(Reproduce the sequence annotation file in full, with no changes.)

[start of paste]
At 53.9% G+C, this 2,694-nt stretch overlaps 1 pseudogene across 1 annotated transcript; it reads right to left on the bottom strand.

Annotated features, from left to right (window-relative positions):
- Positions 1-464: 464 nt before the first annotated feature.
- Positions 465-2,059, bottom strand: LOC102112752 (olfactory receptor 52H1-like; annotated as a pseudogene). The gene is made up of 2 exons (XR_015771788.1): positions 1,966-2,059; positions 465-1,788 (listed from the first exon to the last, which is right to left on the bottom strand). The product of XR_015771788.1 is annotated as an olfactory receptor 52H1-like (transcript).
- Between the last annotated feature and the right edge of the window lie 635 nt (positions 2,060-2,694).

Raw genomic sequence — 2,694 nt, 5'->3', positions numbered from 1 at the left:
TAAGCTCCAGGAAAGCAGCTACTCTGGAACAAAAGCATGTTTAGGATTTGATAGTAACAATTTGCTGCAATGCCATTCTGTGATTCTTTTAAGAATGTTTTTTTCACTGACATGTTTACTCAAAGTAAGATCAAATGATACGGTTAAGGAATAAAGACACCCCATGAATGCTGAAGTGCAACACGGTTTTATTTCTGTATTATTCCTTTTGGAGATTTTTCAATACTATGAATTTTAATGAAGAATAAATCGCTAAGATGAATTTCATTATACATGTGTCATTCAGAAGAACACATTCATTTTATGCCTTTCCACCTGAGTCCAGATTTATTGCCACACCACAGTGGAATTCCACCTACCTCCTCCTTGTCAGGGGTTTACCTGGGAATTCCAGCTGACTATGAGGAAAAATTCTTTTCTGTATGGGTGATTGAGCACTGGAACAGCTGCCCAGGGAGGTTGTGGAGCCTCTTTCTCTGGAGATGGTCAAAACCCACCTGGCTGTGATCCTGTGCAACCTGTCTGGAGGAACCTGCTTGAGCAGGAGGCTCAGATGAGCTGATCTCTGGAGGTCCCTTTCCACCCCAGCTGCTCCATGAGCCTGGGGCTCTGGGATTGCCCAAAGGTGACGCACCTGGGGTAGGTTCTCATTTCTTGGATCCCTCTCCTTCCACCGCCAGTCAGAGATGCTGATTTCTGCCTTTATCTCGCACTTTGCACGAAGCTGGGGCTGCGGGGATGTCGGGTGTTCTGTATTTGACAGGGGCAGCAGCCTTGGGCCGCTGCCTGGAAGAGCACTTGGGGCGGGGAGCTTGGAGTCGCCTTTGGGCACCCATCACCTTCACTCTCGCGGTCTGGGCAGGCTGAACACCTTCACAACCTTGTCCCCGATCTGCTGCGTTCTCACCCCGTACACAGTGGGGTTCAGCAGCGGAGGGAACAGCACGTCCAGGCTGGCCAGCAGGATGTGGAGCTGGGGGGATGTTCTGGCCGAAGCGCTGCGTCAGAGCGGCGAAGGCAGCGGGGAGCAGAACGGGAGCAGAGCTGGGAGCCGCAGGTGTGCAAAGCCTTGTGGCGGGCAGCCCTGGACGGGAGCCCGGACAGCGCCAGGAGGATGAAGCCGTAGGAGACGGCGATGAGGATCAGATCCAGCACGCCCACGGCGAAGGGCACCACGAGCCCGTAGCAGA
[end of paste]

At 53.9% G+C, this 2,694-nt stretch overlaps 1 pseudogene across 1 annotated transcript; it reads right to left on the bottom strand.

Annotated features, from left to right (window-relative positions):
- Positions 1-464: 464 nt before the first annotated feature.
- Positions 465-2,059, bottom strand: LOC102112752 (olfactory receptor 52H1-like; annotated as a pseudogene). The gene is made up of 2 exons (XR_015771788.1): positions 1,966-2,059; positions 465-1,788 (listed from the first exon to the last, which is right to left on the bottom strand). The product of XR_015771788.1 is annotated as an olfactory receptor 52H1-like (transcript).
- Between the last annotated feature and the right edge of the window lie 635 nt (positions 2,060-2,694).

Raw genomic sequence — 2,694 nt, 5'->3', positions numbered from 1 at the left:
TAAGCTCCAGGAAAGCAGCTACTCTGGAACAAAAGCATGTTTAGGATTTGATAGTAACAATTTGCTGCAATGCCATTCTGTGATTCTTTTAAGAATGTTTTTTTCACTGACATGTTTACTCAAAGTAAGATCAAATGATACGGTTAAGGAATAAAGACACCCCATGAATGCTGAAGTGCAACACGGTTTTATTTCTGTATTATTCCTTTTGGAGATTTTTCAATACTATGAATTTTAATGAAGAATAAATCGCTAAGATGAATTTCATTATACATGTGTCATTCAGAAGAACACATTCATTTTATGCCTTTCCACCTGAGTCCAGATTTATTGCCACACCACAGTGGAATTCCACCTACCTCCTCCTTGTCAGGGGTTTACCTGGGAATTCCAGCTGACTATGAGGAAAAATTCTTTTCTGTATGGGTGATTGAGCACTGGAACAGCTGCCCAGGGAGGTTGTGGAGCCTCTTTCTCTGGAGATGGTCAAAACCCACCTGGCTGTGATCCTGTGCAACCTGTCTGGAGGAACCTGCTTGAGCAGGAGGCTCAGATGAGCTGATCTCTGGAGGTCCCTTTCCACCCCAGCTGCTCCATGAGCCTGGGGCTCTGGGATTGCCCAAAGGTGACGCACCTGGGGTAGGTTCTCATTTCTTGGATCCCTCTCCTTCCACCGCCAGTCAGAGATGCTGATTTCTGCCTTTATCTCGCACTTTGCACGAAGCTGGGGCTGCGGGGATGTCGGGTGTTCTGTATTTGACAGGGGCAGCAGCCTTGGGCCGCTGCCTGGAAGAGCACTTGGGGCGGGGAGCTTGGAGTCGCCTTTGGGCACCCATCACCTTCACTCTCGCGGTCTGGGCAGGCTGAACACCTTCACAACCTTGTCCCCGATCTGCTGCGTTCTCACCCCGTACACAGTGGGGTTCAGCAGCGGAGGGAACAGCACGTCCAGGCTGGCCAGCAGGATGTGGAGCTGGGGGGATGTTCTGGCCGAAGCGCTGCGTCAGAGCGGCGAAGGCAGCGGGGAGCAGAACGGGAGCAGAGCTGGGAGCCGCAGGTGTGCAAAGCCTTGTGGCGGGCAGCCCTGGACGGGAGCCCGGACAGCGCCAGGAGGATGAAGCCGTAGGAGACGGCGATGAGGATCAGATCCAGCACGCCCACGGCGAAGGGCACCACGAGCCCGTAGCAGA